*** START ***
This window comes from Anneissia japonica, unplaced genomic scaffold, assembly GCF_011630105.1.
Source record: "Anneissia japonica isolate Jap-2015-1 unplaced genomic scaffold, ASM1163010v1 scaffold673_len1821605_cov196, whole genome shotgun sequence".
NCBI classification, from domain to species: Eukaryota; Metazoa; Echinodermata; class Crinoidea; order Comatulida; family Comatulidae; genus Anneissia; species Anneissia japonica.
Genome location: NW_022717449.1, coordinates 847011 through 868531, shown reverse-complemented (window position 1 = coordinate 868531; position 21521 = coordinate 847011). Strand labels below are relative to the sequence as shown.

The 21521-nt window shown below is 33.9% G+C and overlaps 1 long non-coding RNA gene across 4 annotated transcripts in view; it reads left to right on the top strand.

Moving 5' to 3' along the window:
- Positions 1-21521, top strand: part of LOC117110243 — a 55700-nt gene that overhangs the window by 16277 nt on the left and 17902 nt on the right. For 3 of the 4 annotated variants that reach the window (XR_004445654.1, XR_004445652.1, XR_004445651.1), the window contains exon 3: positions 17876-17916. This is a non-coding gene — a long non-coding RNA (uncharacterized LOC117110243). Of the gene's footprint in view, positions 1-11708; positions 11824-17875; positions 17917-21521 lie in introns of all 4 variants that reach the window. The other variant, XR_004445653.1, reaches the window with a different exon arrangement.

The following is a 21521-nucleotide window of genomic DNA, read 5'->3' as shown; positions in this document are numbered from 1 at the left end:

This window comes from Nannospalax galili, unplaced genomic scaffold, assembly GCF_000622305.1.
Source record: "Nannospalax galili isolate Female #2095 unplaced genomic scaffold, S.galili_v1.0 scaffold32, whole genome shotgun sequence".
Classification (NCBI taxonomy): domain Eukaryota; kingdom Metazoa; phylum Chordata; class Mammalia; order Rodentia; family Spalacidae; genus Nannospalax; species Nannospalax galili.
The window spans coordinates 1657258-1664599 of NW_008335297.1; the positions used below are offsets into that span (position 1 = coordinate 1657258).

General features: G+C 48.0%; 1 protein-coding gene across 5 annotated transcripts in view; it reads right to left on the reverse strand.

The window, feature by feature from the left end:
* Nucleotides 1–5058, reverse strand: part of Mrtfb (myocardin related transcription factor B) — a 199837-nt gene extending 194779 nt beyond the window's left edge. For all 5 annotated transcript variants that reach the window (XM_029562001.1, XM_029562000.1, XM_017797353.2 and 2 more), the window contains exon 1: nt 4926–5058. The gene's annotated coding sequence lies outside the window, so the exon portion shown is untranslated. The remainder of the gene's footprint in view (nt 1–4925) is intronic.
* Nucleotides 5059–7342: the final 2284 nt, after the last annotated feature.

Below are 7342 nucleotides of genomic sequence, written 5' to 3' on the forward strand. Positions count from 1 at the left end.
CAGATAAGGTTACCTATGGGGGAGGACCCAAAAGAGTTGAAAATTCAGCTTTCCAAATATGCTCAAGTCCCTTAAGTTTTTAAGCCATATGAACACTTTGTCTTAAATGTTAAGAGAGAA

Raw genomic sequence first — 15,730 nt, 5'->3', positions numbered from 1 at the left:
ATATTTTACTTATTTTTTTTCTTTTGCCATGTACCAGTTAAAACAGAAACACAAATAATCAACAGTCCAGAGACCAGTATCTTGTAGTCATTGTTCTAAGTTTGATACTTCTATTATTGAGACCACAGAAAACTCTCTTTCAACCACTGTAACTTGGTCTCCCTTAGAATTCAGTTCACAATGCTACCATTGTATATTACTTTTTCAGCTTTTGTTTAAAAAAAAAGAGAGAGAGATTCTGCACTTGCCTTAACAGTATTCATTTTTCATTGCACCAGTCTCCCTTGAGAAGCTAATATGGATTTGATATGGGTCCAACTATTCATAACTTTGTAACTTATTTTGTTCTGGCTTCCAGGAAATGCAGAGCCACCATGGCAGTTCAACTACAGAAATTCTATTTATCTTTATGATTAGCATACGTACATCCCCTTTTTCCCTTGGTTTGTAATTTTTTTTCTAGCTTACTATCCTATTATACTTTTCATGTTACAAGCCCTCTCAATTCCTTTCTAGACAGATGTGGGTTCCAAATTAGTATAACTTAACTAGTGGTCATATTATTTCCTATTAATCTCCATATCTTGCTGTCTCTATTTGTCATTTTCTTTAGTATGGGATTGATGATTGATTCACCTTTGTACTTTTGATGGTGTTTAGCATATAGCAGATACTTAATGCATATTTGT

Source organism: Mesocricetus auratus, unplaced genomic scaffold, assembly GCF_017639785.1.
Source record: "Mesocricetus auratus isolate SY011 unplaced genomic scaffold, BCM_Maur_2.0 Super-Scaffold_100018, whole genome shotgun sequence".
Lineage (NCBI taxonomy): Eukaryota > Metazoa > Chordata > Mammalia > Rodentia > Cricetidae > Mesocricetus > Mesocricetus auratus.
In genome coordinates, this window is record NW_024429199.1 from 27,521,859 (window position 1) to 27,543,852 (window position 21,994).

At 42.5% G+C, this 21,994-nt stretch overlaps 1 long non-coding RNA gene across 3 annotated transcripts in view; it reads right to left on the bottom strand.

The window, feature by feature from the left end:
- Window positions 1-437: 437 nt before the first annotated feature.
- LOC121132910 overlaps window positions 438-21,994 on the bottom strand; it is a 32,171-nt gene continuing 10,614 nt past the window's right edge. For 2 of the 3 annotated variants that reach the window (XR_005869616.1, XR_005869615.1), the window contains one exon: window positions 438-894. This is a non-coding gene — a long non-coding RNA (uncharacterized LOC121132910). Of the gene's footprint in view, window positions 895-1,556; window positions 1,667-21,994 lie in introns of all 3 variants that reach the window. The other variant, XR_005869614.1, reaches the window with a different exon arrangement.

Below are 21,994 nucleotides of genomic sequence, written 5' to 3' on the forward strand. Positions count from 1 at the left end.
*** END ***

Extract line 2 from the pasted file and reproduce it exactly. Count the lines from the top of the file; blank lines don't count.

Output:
Source record: "Anneissia japonica isolate Jap-2015-1 unplaced genomic scaffold, ASM1163010v1 scaffold673_len1821605_cov196, whole genome shotgun sequence".